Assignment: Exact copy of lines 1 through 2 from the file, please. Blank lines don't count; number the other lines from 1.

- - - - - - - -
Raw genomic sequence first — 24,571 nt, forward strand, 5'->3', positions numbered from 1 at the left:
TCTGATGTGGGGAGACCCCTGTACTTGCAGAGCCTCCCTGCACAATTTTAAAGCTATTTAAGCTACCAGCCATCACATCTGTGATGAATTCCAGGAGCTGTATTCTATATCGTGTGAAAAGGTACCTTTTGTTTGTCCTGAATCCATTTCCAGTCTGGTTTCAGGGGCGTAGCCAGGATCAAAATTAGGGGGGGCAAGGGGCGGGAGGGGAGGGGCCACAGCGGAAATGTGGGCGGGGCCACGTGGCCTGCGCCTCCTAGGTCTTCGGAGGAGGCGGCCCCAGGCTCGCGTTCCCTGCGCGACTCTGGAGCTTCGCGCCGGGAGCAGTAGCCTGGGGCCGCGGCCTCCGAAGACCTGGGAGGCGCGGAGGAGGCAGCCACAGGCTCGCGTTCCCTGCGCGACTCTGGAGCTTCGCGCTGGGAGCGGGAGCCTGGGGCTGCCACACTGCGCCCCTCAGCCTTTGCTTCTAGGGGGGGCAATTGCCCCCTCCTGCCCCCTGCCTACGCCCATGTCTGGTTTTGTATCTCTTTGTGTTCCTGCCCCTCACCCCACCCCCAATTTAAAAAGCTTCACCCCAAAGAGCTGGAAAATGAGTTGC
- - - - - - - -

Raw genomic sequence first — 24,571 nt, forward strand, 5'->3', positions numbered from 1 at the left:
TCTGATGTGGGGAGACCCCTGTACTTGCAGAGCCTCCCTGCACAATTTTAAAGCTATTTAAGCTACCAGCCATCACATCTGTGATGAATTCCAGGAGCTGTATTCTATATCGTGTGAAAAGGTACCTTTTGTTTGTCCTGAATCCATTTCCAGTCTGGTTTCAGGGGCGTAGCCAGGATCAAAATTAGGGGGGGCAAGGGGCGGGAGGGGAGGGGCCACAGCGGAAATGTGGGCGGGGCCACGTGGCCTGCGCCTCCTAGGTCTTCGGAGGAGGCGGCCCCAGGCTCGCGTTCCCTGCGCGACTCTGGAGCTTCGCGCCGGGAGCAGTAGCCTGGGGCCGCGGCCTCCGAAGACCTGGGAGGCGCGGAGGAGGCAGCCACAGGCTCGCGTTCCCTGCGCGACTCTGGAGCTTCGCGCTGGGAGCGGGAGCCTGGGGCTGCCACACTGCGCCCCTCAGCCTTTGCTTCTAGGGGGGGCAATTGCCCCCTCCTGCCCCCTGCCTACGCCCATGTCTGGTTTTGTATCTCTTTGTGTTCCTGCCCCTCACCCCACCCCCAATTTAAAAAGCTTCACCCCAAAGAGCTGGAAAATGAGTTGC